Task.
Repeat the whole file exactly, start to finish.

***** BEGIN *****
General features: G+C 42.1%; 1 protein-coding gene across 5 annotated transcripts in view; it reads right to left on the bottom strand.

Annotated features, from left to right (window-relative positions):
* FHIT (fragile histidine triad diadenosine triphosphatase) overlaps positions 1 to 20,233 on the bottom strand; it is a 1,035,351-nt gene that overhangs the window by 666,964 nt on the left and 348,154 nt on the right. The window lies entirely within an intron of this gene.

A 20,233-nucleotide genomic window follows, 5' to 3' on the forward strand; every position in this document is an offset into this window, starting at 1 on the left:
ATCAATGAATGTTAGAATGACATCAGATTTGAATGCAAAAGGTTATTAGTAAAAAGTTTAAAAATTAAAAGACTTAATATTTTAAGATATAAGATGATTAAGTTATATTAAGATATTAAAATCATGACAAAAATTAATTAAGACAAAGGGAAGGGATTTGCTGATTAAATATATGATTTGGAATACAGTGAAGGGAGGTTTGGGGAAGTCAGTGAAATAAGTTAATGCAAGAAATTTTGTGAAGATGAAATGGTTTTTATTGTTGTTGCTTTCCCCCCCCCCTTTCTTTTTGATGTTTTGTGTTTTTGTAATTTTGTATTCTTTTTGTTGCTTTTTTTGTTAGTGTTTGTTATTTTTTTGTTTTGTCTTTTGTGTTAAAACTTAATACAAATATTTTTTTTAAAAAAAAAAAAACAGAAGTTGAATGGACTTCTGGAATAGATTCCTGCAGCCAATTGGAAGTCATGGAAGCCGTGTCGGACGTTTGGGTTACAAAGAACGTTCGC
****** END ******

General features: G+C 42.1%; 1 protein-coding gene across 5 annotated transcripts in view; it reads right to left on the bottom strand.

Annotated features, from left to right (window-relative positions):
* FHIT (fragile histidine triad diadenosine triphosphatase) overlaps positions 1 to 20,233 on the bottom strand; it is a 1,035,351-nt gene that overhangs the window by 666,964 nt on the left and 348,154 nt on the right. The window lies entirely within an intron of this gene.

A 20,233-nucleotide genomic window follows, 5' to 3' on the forward strand; every position in this document is an offset into this window, starting at 1 on the left:
ATCAATGAATGTTAGAATGACATCAGATTTGAATGCAAAAGGTTATTAGTAAAAAGTTTAAAAATTAAAAGACTTAATATTTTAAGATATAAGATGATTAAGTTATATTAAGATATTAAAATCATGACAAAAATTAATTAAGACAAAGGGAAGGGATTTGCTGATTAAATATATGATTTGGAATACAGTGAAGGGAGGTTTGGGGAAGTCAGTGAAATAAGTTAATGCAAGAAATTTTGTGAAGATGAAATGGTTTTTATTGTTGTTGCTTTCCCCCCCCCCTTTCTTTTTGATGTTTTGTGTTTTTGTAATTTTGTATTCTTTTTGTTGCTTTTTTTGTTAGTGTTTGTTATTTTTTTGTTTTGTCTTTTGTGTTAAAACTTAATACAAATATTTTTTTTAAAAAAAAAAAAACAGAAGTTGAATGGACTTCTGGAATAGATTCCTGCAGCCAATTGGAAGTCATGGAAGCCGTGTCGGACGTTTGGGTTACAAAGAACGTTCGC